Private equity funds investments
Foreign entities may participate as investors in private equity funds investments. Securities brokerage and trading companies, trust management companies or investment managing companies supervised by the Superintendence of Finance are the only types of entities allowed to manage these funds, but may appoint an independent manager to undertake investment decisions. The funds are required to invest at least two-thirds of their resources in non–publicly traded securities (startups and infrastructure, among others). The minimum investment is 600 minimum monthly wages (approximately US$140,000). Private equity funds are required to have at least two investors, an investment committee and an audit committee. Private equity funds may be comprised by more than one separate investment compartment.

Foreign corporations
A permanent establishment of a foreign company or individual is defined as a fixed place in Colombia where the foreign entity has a level of permanence and performs all or part of its activities. The permanent establishment will be taxed on its income, assets and capital gains of Colombian and foreign source attributable to the permanent establishment.

Foreign corporations are taxed on their Colombian-source income and capital gains only. As a general rule, the withholding tax rate on payments made to non-residents in respect of services rendered in Colombia is 20%.

Financing a corporate subsidiary
Equity financing
Contributions for shares

The capital of a company can be increased in cash or in kind. In both cases the investor receives shares.

Contributions without taking additional shares

It is necessary to issue shares when the investor makes contributions. Contributions may be made for a higher value than the face value of the shares if the shares are issued at a premium.

Capital contributions are subject to a 0.7% registration tax on the amount contributed, and the premium is subject to a 0.3% registration tax.

Distributions of paid-up capital

The distribution of paid-up capital to non-resident shareholders must be made in accordance to commercial laws and is not taxable. Nevertheless, the distribution of any amount in excess of the paid- up capital is subject to a capital gains tax at 10% when the liquated company had existed for two years or more.

Debt financing
Withholding tax implications

The payment or accrual of interests should be subject to withholding tax and comply with Colombia exchange rules. Withholding tax rate will be 15% for loans with a term longer than one year and 20% if less. The rate of withholding tax can be reduced or eliminated under an applicable double taxation treaty signed by Colombia.1

There is a 5% withholding tax rate for the interest paid on loans with a term of eight years or more for financing public private partnerships (PPP). Furthermore, if the loans are granted by a non-resident related party or an entity located in tax havens, the loans would be subject to the Colombia transfer pricing regime. Loans granted by an entity located in a tax haven will be subject to a withholding tax rate equal to the corporate income tax rate. Tax havens are currently the countries listed by the Colombian government in article of Decree 1625 of 2016.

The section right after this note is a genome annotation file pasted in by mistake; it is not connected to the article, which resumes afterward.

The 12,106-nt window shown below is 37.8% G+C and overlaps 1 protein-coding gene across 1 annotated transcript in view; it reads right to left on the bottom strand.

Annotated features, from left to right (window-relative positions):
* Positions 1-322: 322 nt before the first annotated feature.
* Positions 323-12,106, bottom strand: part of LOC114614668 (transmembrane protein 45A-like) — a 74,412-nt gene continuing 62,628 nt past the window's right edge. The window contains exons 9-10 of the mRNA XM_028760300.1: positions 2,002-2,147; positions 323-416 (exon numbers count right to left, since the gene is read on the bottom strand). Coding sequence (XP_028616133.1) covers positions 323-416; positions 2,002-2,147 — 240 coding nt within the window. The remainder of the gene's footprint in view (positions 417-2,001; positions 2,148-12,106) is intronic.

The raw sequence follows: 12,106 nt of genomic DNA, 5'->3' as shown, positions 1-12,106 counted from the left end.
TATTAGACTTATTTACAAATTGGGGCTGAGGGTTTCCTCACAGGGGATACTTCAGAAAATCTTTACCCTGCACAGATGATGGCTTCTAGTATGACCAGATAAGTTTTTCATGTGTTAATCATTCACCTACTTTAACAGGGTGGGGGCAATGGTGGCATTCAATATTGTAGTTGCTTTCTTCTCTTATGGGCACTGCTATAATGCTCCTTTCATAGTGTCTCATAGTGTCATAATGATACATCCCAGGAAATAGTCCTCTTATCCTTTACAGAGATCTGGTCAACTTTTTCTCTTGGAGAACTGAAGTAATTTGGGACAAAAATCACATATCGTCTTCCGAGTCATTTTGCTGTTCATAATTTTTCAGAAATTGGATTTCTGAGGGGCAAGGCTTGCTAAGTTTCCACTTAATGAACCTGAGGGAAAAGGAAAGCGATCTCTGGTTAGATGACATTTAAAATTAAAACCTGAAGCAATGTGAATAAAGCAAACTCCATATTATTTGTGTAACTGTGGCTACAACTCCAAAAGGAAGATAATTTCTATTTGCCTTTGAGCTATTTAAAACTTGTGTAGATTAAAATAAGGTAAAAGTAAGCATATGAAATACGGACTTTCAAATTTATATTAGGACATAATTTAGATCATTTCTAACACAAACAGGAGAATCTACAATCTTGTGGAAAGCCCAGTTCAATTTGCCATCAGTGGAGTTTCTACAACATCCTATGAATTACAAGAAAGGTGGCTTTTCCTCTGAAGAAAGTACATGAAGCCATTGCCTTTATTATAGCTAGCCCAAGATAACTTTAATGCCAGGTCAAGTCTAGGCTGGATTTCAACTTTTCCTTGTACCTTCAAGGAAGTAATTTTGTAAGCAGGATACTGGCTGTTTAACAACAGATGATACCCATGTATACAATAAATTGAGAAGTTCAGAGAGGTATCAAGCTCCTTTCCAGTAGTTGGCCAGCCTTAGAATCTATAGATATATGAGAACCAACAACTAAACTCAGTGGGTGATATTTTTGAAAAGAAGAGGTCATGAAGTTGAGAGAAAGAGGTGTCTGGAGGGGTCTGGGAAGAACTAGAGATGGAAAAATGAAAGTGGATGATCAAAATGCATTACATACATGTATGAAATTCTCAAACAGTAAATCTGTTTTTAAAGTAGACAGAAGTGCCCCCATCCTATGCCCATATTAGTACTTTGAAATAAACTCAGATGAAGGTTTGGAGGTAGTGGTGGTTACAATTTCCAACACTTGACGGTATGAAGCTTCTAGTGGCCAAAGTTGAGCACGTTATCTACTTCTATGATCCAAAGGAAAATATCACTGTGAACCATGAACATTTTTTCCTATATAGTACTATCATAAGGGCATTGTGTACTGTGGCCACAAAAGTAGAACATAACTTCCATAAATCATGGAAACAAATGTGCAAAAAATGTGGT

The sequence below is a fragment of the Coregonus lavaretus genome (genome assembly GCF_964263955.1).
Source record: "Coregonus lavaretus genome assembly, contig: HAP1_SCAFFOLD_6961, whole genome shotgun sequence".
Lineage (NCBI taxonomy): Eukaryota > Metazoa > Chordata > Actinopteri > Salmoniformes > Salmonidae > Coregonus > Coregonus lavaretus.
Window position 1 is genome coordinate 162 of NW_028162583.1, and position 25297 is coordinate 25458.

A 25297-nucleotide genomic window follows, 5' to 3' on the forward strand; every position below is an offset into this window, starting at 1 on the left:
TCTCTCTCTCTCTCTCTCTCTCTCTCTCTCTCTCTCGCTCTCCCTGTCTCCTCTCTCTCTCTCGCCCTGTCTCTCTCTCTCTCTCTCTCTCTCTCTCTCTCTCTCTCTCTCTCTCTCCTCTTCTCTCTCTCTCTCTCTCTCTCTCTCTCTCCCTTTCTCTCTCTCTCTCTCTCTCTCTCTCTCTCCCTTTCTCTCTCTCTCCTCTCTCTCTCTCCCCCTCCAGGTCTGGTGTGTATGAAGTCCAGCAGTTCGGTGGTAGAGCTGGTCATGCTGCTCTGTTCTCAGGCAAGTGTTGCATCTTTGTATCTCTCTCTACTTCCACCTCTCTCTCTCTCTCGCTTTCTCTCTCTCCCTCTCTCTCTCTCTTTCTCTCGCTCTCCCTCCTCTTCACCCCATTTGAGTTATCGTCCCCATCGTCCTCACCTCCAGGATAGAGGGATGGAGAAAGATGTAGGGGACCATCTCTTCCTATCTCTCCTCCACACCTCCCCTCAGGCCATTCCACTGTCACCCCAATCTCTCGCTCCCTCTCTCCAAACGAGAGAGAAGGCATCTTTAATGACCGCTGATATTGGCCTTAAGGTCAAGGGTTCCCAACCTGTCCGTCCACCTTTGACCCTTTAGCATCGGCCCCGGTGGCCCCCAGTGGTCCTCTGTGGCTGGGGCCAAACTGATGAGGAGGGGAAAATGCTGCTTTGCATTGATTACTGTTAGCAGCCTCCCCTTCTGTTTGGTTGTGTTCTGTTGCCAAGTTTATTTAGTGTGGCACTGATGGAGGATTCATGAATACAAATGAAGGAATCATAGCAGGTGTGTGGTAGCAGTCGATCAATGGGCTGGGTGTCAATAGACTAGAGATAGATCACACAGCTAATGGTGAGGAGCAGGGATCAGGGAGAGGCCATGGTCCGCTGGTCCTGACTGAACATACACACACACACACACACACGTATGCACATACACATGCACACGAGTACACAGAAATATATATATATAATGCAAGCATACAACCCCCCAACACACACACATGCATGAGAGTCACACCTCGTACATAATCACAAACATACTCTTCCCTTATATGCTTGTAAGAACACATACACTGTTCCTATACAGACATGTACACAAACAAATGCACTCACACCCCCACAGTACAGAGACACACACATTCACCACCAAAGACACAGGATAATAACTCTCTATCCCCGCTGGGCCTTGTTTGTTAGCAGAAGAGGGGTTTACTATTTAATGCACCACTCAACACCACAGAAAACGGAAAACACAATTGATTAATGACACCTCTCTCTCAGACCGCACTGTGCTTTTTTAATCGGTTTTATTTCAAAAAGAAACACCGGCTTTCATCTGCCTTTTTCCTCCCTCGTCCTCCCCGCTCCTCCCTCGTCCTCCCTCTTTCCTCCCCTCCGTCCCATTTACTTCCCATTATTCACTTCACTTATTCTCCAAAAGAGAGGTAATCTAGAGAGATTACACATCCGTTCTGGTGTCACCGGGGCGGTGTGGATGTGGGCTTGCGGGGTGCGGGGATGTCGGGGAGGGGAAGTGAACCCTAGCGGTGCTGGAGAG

Thin capitalization

According to regulation, there is a limit on the deduction of interest on debt in favor of related companies that exceeds two times the tax equity of the taxpayer (as of December 31 of the previous year). The interest that exceeds the cap referred to above is not deductible.

Stamp tax
Colombian tax law provides for a stamp tax. As of 2010, the stamp tax rate is 0%.

Corporate income tax
Corporate income tax rate
The corporate income tax rate is 32% for Colombian companies and foreign entities. This rate will be gradually reduced as follows:

Year CIT rate
2021 31%
After 30%
For companies located in free trade zones that are industrial users of goods and services, the CIT rate is 20%.

Financial entities with a tax base of 120,000 UVT, or Tax Unit Value, (approximately US$1,370,000) or more are subject to the following CIT rates:

Year Tax rate
2020 36%
2021 34%
2022 33%
Capital gains
Income sources that constitute capital gains are specifically defined in tax law, including:

Sale of fixed assets held for more than two years
Gift, inheritances and legacies
Income from lotteries, prizes or similar events
Gains from gratuitous agreements between living parties
Gains from liquidation of companies.
The current capital gains tax rate is 10%. In the case of income from lotteries, prizes and similar events, the rate is 20%.

Branch tax
The profits paid by a Colombian branch to a foreign parent are subject to a 10% withholding tax rate when the profits have been taxed at the branch level. If the dividends were not taxed at the branch level, they are subject to the following rates: